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Eurotunnel Holds Muted Birthday Celebrations

The Eurotunnel turns ten years old on Thursday although few would know it. The beleaguered company behind the channel tunnel are keeping celebrations low key in view of recent boardroom events.


Its business as usual as Eurotunnel celebrates its tenth anniversary.

It was a rather sombre celebration considering it was a birthday party for one of Europe's greatest engineering feats. The Eurotunnel turned ten years old on Thursday but staff at both ends of the 109.4 kilometer (68 miles) tunnel only marked the occasion with a quiet cake-cutting moment shared over a private video link.

There were no fanfares like those that greeted the cutting of the red ribbon by Queen Elizabeth II and French President Francois Mitterrand on May 6, 1994. Instead, the company behind the undersea link decided against any public celebrations, choosing to avoid any adverse publicity comparing excessive grandeur and back-slapping with the tunnel's mounting debts and problem-plagued history.

Unfortunately it seems that plans to keep a low profile on the 10th anniversary have been hijacked by media opportunities to recount the decade of financial difficulties, disappointing passenger figures and boardroom coups that have marked the ten years of the "Chunnel."

Passenger figures less than estimated

When first the idea of a permanent link between the U.K. and the European continent began to gather credibility, everyone in favour of the tunnel saw it as the futuristic way to cross the water. But instead of flocking in huge numbers to go underneath it, the advent of budget airfares and competitive ferry prices meant that passengers soon realised that it was cheaper to continue going over the channel. Eurostar trains were initially budgeted with estimates of 15 million passengers a year, but the best the trains have managed so far is just over seven million.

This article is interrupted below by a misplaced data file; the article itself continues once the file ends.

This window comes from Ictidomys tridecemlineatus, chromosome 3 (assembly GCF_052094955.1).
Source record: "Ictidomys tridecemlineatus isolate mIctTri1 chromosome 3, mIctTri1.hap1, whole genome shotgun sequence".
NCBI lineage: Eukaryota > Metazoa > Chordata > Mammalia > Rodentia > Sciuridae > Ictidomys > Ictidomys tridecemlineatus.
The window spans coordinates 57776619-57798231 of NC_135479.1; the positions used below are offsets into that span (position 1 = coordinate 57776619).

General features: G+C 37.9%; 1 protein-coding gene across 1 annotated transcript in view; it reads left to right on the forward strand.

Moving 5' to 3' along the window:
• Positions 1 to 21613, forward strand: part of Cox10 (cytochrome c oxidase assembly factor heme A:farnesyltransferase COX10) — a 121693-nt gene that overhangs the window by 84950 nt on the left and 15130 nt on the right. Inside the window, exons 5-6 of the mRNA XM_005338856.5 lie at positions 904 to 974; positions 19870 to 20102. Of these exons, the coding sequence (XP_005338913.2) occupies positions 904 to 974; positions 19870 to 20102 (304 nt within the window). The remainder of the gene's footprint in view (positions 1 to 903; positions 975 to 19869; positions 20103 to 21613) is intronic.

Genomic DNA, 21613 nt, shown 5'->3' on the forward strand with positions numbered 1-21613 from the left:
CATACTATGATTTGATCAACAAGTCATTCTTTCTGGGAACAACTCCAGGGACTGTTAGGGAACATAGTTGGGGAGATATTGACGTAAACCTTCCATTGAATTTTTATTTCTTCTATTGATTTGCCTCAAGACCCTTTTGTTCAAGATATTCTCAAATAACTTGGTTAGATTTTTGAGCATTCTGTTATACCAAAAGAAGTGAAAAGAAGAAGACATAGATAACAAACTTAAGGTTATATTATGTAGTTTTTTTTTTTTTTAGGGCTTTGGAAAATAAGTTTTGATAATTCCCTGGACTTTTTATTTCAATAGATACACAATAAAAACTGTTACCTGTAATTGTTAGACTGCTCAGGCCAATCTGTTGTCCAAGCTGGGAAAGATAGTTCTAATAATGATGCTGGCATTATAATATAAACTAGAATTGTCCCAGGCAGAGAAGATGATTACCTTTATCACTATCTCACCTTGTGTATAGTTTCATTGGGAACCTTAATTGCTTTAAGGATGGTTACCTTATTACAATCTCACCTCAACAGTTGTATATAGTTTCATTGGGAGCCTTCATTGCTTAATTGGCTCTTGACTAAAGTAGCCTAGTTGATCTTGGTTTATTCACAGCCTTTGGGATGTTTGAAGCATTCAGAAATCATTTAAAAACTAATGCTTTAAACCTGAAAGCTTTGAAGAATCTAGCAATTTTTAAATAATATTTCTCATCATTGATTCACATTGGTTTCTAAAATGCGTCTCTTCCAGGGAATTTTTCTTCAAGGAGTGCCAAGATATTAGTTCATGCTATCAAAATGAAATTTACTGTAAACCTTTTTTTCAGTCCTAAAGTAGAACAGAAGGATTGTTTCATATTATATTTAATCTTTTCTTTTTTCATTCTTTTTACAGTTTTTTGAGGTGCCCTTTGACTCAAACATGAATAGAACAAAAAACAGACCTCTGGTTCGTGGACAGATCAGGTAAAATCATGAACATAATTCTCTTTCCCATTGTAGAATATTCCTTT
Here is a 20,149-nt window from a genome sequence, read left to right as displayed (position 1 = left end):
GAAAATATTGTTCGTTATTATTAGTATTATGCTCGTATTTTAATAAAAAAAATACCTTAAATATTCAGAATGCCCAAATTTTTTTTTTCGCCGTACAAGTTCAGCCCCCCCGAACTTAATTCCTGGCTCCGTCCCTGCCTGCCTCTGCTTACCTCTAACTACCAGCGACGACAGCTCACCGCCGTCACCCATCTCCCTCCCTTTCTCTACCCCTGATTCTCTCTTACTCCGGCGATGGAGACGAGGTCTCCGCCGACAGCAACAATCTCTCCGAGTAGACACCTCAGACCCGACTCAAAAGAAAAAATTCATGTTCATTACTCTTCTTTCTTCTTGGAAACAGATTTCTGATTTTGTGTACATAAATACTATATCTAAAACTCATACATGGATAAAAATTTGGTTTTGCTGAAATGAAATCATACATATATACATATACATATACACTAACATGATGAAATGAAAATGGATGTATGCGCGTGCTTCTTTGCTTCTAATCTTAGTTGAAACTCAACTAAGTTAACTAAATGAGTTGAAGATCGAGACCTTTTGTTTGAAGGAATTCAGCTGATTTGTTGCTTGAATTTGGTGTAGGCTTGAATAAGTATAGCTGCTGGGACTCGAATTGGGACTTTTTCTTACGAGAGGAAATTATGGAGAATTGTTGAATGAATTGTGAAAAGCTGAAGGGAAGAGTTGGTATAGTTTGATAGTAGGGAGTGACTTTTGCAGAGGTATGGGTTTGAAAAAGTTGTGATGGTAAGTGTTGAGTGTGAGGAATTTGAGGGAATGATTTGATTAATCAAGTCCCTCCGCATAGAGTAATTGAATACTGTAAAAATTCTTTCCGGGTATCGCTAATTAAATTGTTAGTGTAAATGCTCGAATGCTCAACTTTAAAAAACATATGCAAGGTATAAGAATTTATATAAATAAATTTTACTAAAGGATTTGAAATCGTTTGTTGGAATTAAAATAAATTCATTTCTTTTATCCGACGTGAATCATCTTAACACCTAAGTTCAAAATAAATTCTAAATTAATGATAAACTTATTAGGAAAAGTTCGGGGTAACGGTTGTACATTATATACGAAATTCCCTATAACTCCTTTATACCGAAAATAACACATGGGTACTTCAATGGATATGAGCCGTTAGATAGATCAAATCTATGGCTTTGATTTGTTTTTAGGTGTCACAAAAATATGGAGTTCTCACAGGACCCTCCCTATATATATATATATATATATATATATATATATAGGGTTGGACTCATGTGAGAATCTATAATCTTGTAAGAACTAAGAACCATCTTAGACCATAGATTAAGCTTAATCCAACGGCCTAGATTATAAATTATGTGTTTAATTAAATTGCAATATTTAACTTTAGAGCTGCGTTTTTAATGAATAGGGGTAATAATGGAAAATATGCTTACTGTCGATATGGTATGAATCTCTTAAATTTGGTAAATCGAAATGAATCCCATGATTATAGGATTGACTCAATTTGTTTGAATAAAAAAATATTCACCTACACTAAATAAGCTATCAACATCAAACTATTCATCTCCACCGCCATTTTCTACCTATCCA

Afghanischer Füchtling am Eurotunnel in Sangatte

Afghan refugee crosses razor wire fence to illegally enter Britain via Channel Tunnel, Sangatte, France

Critics have argued that Eurostar’s initial fare structure put the price of tickets far too high and discouraged passengers. It seems ironic then that the tunnel turned out to be the favorite route from Europe to the U.K. for illegal immigrants escaping the refugee camp at Sangatte near Calais to Britain. About 800 illegal "passengers" a month have helped tarnish the tunnel's reputation.

Heavy losses

Now, as low-cost carriers rule the airways between Britain and Europe and cross-Channel ferries have become more competitive, Eurotunnel seems like an expensive white elephant capable of only one consistent success -- hemorrhaging cash. The company is in debt to the tune of €8.8 billion ($10.7bn, £6bn) and last year recorded a loss of €1.9 billion. Ominous news considering Eurotunnel must begin making capital repayments in 2006.

From the start of the project, both Britain and France were determined that financing had to come from the private sector. However, while Eurotunnel fought battles with contractor TML in the late 1980s and early 1990s, the cost of the project doubled to €14.7 billion, tapping the investors for more than they had bargained for. Now it looks as though the company will have to look for financial aid from both governments to keep afloat.